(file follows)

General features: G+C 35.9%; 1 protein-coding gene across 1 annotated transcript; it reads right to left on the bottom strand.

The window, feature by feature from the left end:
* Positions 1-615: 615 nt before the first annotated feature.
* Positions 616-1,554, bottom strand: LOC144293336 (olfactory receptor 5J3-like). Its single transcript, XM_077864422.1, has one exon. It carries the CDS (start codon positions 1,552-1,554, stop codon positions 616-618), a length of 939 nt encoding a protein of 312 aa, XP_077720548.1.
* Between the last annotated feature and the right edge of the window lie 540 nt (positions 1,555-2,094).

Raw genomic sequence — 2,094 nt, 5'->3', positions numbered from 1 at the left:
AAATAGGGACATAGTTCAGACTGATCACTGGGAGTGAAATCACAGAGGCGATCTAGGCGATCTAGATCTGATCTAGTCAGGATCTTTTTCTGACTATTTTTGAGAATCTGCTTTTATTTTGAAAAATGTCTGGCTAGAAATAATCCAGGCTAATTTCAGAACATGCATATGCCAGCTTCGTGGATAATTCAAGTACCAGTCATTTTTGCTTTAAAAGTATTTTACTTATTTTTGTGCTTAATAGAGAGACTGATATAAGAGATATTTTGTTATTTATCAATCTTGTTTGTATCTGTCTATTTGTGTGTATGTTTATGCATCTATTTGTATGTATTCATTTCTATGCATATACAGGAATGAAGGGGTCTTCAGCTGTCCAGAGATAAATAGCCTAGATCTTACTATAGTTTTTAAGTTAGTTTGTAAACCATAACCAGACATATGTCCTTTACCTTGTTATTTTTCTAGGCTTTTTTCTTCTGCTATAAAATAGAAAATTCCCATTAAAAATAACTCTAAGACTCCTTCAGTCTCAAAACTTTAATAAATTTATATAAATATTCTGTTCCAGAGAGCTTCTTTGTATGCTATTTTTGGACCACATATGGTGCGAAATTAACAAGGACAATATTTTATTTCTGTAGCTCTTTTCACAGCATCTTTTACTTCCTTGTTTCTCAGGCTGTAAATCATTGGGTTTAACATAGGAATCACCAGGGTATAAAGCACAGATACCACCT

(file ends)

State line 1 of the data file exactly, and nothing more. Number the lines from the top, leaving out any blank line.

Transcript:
General features: G+C 35.9%; 1 protein-coding gene across 1 annotated transcript; it reads right to left on the bottom strand.